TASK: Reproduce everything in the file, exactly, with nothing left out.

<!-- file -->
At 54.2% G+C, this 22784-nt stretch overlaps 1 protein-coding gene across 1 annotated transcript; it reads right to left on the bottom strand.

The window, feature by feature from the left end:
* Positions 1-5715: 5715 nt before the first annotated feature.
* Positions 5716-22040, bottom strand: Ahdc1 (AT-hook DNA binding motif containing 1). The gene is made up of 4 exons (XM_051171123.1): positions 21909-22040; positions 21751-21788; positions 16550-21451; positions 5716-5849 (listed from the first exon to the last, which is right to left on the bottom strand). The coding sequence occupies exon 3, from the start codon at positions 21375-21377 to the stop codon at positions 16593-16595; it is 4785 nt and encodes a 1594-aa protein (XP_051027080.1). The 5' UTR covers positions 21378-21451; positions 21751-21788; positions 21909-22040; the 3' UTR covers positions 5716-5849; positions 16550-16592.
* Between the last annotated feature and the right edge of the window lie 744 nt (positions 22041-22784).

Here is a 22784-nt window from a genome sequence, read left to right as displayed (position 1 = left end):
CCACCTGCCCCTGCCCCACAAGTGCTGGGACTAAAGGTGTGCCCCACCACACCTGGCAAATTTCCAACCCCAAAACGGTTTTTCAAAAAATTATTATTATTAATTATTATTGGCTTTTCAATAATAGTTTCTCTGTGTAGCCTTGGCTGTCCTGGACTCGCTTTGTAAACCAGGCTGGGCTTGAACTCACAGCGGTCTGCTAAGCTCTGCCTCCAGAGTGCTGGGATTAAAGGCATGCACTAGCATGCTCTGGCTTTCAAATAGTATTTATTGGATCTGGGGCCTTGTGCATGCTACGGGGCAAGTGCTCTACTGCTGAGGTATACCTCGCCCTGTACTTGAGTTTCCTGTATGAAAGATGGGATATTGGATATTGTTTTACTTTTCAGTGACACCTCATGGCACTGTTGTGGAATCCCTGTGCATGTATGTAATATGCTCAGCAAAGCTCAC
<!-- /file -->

At 54.2% G+C, this 22784-nt stretch overlaps 1 protein-coding gene across 1 annotated transcript; it reads right to left on the bottom strand.

The window, feature by feature from the left end:
* Positions 1-5715: 5715 nt before the first annotated feature.
* Positions 5716-22040, bottom strand: Ahdc1 (AT-hook DNA binding motif containing 1). The gene is made up of 4 exons (XM_051171123.1): positions 21909-22040; positions 21751-21788; positions 16550-21451; positions 5716-5849 (listed from the first exon to the last, which is right to left on the bottom strand). The coding sequence occupies exon 3, from the start codon at positions 21375-21377 to the stop codon at positions 16593-16595; it is 4785 nt and encodes a 1594-aa protein (XP_051027080.1). The 5' UTR covers positions 21378-21451; positions 21751-21788; positions 21909-22040; the 3' UTR covers positions 5716-5849; positions 16550-16592.
* Between the last annotated feature and the right edge of the window lie 744 nt (positions 22041-22784).

Here is a 22784-nt window from a genome sequence, read left to right as displayed (position 1 = left end):
CCACCTGCCCCTGCCCCACAAGTGCTGGGACTAAAGGTGTGCCCCACCACACCTGGCAAATTTCCAACCCCAAAACGGTTTTTCAAAAAATTATTATTATTAATTATTATTGGCTTTTCAATAATAGTTTCTCTGTGTAGCCTTGGCTGTCCTGGACTCGCTTTGTAAACCAGGCTGGGCTTGAACTCACAGCGGTCTGCTAAGCTCTGCCTCCAGAGTGCTGGGATTAAAGGCATGCACTAGCATGCTCTGGCTTTCAAATAGTATTTATTGGATCTGGGGCCTTGTGCATGCTACGGGGCAAGTGCTCTACTGCTGAGGTATACCTCGCCCTGTACTTGAGTTTCCTGTATGAAAGATGGGATATTGGATATTGTTTTACTTTTCAGTGACACCTCATGGCACTGTTGTGGAATCCCTGTGCATGTATGTAATATGCTCAGCAAAGCTCAC